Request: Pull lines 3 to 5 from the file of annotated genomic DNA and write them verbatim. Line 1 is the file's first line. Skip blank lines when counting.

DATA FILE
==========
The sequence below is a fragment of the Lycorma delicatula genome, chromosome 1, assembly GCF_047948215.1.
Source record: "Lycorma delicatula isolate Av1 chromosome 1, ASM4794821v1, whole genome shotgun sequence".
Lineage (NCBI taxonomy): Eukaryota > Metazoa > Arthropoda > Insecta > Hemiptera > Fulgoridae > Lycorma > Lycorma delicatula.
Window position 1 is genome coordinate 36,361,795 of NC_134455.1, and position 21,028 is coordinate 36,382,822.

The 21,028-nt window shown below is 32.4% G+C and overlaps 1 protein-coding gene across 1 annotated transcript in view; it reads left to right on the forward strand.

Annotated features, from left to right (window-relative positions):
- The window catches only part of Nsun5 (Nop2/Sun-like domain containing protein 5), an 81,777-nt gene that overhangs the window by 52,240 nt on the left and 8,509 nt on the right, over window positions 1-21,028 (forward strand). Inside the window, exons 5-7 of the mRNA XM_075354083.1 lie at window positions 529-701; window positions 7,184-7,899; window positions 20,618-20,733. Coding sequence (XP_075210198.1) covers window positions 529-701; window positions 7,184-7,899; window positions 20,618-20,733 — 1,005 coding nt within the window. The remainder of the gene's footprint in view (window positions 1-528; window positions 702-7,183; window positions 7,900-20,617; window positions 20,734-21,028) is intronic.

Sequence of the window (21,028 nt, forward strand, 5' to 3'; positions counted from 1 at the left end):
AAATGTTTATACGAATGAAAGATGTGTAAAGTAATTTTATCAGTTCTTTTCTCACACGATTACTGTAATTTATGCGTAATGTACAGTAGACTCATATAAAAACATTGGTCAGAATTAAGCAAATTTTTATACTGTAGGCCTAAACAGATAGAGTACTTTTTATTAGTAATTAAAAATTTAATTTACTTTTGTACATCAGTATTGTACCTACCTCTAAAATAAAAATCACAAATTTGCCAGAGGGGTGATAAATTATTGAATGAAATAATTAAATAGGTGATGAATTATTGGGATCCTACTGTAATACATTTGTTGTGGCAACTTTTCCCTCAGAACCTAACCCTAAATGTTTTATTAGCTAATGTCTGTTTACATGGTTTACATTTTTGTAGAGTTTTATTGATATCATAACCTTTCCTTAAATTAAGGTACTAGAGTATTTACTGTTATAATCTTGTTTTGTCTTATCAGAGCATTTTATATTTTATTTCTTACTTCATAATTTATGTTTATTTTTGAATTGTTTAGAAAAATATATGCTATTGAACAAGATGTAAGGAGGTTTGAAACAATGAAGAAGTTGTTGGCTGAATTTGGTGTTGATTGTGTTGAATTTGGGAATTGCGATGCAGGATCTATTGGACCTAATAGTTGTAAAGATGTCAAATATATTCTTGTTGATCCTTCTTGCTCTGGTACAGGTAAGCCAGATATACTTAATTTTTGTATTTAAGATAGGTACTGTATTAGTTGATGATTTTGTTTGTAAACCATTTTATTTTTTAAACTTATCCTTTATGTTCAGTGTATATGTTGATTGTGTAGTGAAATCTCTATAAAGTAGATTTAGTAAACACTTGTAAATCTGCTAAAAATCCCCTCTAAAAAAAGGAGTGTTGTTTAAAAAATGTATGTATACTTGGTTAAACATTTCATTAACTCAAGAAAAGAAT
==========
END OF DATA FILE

Lineage (NCBI taxonomy): Eukaryota > Metazoa > Arthropoda > Insecta > Hemiptera > Fulgoridae > Lycorma > Lycorma delicatula.
Window position 1 is genome coordinate 36,361,795 of NC_134455.1, and position 21,028 is coordinate 36,382,822.

The 21,028-nt window shown below is 32.4% G+C and overlaps 1 protein-coding gene across 1 annotated transcript in view; it reads left to right on the forward strand.